Opinion

We must equip children with the facts to hold adults to account on climate

Conservationist, TV presenter, and vet Jess French’s World Book Day title, Protect the Planet, is a guide to the small actions kids can take to make a big difference to the environment

Protect the Planet by Jess French, illustrated by Aleesha Nandhra (DK) is a World Book Day £1 title

As adults, it can be easy to wash our hands of responsibility when it comes to environmental issues. We talk about teaching youngsters to love their planet and preach about the next generation having the power to change the future (which they do), without making the necessary changes to our own lives and mindsets.

Children are born with an innate love for the beautiful world that they live in. They know the simple joy of grass under their feet and mud in their hands. It is not our responsibility to teach them how to love nature. But it is our responsibility to encourage and nurture that most basal of desires that they already possess: to engage with and care for their perfect planet.

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So let’s start with spending time in nature. All of us! Time in nature is essential for everyone, not just children. It teaches us mindfulness, resilience, compassion and a thousand other lessons, while also being good for our body and soul. Even better, if we get the grownups outside, then we might remind them of something they always knew – the natural world is something worthy of protecting! 

We must arm our children with facts, direction and inspiration if they are to become the informed and impassioned adults they have the potential to be

Sometimes time outside can be seen as an antidote to screen time. I agree with this to a certain extent. Screen fatigue is real and nature can definitely help with that, but screens and technology can also be used to complement time in nature and can actually enhance a child’s experience of time outside. Identifying plants and animals at the click of a mouse, instant access to a bank of ideas for ways to create and explore outdoors, connecting with other people through a shared love of nature: these are all ways in which technology can enhance, rather than detract from, time outdoors. Either way, the end result is the same: If children are in love with the natural world then the obvious next step is to want to know how to protect it.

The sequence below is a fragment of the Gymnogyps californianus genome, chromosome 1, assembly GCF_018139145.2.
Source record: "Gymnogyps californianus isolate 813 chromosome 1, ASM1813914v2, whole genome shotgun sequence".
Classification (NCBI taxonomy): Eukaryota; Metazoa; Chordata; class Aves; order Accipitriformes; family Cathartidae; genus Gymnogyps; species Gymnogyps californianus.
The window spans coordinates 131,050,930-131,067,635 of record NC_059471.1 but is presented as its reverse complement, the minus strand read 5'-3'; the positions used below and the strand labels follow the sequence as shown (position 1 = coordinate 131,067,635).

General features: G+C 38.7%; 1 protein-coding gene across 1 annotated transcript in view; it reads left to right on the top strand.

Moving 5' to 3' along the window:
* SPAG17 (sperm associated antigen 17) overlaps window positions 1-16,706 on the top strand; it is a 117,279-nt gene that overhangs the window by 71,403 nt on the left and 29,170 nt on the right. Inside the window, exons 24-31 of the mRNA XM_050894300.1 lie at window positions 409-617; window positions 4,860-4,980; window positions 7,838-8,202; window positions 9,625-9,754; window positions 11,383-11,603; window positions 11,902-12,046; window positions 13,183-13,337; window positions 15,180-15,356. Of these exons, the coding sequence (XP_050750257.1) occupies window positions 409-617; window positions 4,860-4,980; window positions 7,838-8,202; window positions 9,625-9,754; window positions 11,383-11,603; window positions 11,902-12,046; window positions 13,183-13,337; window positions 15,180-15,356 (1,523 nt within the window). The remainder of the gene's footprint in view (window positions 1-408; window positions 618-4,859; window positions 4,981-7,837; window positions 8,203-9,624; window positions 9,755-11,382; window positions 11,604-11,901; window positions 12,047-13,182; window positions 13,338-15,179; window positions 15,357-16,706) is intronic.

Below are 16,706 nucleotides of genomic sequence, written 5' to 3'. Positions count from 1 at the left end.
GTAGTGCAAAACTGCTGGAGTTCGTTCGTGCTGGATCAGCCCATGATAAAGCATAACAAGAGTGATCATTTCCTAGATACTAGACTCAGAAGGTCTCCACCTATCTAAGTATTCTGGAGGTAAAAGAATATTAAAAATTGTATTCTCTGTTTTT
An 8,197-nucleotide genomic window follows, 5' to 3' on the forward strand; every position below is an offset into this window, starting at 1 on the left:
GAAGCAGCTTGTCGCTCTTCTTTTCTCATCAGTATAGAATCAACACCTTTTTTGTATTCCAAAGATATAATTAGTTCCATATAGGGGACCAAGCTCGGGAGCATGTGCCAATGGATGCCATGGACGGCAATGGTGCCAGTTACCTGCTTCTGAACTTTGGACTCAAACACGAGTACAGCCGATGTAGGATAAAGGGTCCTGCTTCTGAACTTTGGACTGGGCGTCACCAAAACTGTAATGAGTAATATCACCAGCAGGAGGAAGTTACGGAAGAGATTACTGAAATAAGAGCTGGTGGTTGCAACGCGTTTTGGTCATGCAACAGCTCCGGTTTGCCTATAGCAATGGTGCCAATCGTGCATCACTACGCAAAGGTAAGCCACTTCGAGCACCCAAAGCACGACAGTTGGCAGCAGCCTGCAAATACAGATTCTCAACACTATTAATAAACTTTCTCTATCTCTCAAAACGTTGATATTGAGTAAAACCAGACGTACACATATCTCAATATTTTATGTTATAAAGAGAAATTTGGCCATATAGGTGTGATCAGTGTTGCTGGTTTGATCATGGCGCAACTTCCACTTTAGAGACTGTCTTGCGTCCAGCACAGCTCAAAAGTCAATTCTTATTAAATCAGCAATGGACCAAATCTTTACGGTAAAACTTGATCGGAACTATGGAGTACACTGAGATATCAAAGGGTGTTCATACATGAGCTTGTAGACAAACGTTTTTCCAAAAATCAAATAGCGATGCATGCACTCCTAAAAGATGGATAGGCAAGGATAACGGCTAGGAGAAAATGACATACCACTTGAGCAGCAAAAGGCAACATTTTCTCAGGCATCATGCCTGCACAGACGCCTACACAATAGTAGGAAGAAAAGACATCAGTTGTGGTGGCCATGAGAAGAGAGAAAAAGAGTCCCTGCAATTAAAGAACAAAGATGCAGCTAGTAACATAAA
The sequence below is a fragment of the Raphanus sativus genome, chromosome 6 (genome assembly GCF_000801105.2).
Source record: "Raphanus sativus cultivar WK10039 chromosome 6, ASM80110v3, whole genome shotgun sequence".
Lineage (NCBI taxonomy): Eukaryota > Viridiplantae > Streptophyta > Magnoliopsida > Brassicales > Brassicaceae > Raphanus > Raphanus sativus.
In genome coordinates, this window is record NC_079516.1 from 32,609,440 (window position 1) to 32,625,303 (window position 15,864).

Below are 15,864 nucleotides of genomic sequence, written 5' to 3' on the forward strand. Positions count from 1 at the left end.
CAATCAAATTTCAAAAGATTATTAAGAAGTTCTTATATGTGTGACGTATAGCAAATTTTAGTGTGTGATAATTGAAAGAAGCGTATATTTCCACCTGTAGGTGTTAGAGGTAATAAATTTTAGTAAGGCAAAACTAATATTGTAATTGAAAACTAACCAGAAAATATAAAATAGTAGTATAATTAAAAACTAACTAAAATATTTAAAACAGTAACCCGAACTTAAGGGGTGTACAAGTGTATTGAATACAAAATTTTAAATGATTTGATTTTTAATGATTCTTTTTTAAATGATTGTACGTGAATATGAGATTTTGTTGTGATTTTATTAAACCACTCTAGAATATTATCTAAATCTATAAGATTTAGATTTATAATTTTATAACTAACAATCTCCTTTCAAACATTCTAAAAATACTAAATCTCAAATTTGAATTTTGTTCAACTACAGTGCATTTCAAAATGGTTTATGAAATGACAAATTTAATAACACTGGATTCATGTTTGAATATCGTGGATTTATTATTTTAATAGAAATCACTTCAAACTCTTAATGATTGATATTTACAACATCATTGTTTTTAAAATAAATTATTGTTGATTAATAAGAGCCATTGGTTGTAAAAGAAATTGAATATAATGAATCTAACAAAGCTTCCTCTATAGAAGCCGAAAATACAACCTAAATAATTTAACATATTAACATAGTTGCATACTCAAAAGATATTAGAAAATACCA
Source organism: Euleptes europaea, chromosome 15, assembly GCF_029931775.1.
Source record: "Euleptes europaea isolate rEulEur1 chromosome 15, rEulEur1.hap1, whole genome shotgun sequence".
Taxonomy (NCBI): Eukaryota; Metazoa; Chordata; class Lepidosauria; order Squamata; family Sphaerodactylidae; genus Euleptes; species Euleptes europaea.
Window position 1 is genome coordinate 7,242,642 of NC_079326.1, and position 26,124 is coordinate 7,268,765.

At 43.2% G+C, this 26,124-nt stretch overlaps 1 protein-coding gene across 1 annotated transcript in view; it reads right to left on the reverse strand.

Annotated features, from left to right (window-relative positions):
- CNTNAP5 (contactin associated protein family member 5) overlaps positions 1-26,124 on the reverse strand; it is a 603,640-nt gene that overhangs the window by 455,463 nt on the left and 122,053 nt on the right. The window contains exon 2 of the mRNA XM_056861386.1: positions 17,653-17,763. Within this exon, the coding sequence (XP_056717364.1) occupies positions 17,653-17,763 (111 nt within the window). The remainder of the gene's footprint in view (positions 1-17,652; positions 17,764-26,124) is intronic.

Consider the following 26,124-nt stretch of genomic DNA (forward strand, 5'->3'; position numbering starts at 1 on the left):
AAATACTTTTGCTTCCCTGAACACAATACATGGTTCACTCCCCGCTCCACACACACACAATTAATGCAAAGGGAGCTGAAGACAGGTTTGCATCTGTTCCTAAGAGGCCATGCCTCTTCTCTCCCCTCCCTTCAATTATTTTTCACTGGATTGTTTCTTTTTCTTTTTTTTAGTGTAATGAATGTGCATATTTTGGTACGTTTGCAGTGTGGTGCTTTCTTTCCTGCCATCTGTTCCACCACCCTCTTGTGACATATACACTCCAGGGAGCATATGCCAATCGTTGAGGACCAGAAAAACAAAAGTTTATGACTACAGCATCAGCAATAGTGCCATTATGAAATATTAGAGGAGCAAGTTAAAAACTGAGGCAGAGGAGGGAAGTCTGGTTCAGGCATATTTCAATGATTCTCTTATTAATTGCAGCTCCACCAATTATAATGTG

Protect the Planet by Jess French, illustrated by Aleesha Nandhra (DK) is a World Book Day £1 title
1450_bookday_PROTECT_THE_PLANET_WBD
Protect the Planet by Jess French, illustrated by Aleesha Nandhra (DK) is a World Book Day £1 title

That is why I write conservation books for children. While the desire is innate, the knowledge is not. We must arm our children with facts, direction and inspiration if they are to become the informed and impassioned adults they have the potential to be. They already know why they want to protect their world, but not necessarily what damage has already been done or how best to make a positive impact.

Perhaps even more importantly, armed with this knowledge, young people have the power to hold the adults in their life to account. I hope that my books not only inspire children to live in a way that is positive for the planet, but also to have the gumption to harangue the grownups in their lives to take a careful look at the way they are living their lives too.

Protect the Planet by Jess French, illustrated by Aleesha Nandhra (DK) is a World Book Day £1 title

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